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Photo: Phil (Mex) Bouzaid

On Saturday 10th November, I worked on a market stall at Paraparaumu Beach, Kapiti, together with some friends who support the legalisation of assisted dying. 

Our objective was to gather signatures to take as a petition to our local MPs Hon Nathan Guy and Hon Kris Faafoi to request them to vote YES at the Second Reading of the End of Life Choice bill in April next year.

Effortlessly, we collected 90+ signatures in the space of three hours (one every two minutes).  People saw our T-shirts and made their way over, reaching for the pens we’d tied to clipboards placed on our table, eager to sign.

One woman told me that her aunt had recently starved herself to death in a nursing home as it was her only way to legally escape from an existence of suffering.   She’d lost her hearing, then her vision, had multiple medical conditions but was as sharp as a tack mentally and wanted to hasten her death – so she starved herself.  It took weeks.   Self-starvation is legal but a gentle, easy death is not.   

A palliative care Nurse Practitioner grabbed a pen and signed with determination.   She said she’d seen some terrible things, suffering that she felt was inhumane and that she was ashamed of.  She was fully supportive of assisted dying.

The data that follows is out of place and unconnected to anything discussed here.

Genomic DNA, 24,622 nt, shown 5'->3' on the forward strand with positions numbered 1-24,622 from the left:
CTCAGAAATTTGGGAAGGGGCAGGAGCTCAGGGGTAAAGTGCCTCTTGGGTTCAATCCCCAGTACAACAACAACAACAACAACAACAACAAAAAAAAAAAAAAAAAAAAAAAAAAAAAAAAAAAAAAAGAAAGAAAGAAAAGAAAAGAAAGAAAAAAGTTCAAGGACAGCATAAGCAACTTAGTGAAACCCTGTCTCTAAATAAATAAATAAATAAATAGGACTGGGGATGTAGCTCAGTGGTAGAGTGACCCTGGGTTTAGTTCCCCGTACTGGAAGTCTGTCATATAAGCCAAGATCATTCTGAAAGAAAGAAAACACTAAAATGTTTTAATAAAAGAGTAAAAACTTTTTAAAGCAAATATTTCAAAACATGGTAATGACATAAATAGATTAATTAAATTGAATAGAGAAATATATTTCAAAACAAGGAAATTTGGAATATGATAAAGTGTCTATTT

We heard one heart-wrenching story after another.   Tears, bitterness and anger.   

No MP who is willing to stand in the market place with me for an hour will be able to continue deluding himself/herself into believing that New Zealanders are satisfied with the status quo.  They are furious at Parliamentary inaction.  They are bitter that the blindingly obvious is not acted upon.  They are livid at the interference of churches in citizens’ rights and at their sham scaremongering.

Over and over again, we were thanked for being in the market place, for standing up for the majority, for enabling them to express their wish to their local MP.

I invite you to come with me one time and you’ll see for yourself.   Or enable me to come with you.  Not to a carefully stage-managed townhall event to which rent-a-crowd is invited by one of the guest speakers so as to provide an appearance of a 50/50 opinion, but to the authentic experience.  Come with me to the market place, unannounced.

Then tell me that palliative care is sufficient to ensure a good death.  Then tell me that very few people die badly in our country.  Then tell me that the vulnerable are not right now being coerced – coerced into prolonged suffering due to lack of decent legislation to enable a different choice. 

 

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Ann David is a retired human resources professional living in Waikanae on the Kapiti Coast. She has been a campaigner for the right to die with dignity for the past 15 years, initially in Australia and since 2009, in New Zealand. She is a member of the End of Life Choice Society and of the NZARH. 

 

November letter to all MPs in New Zealand

 
 
 
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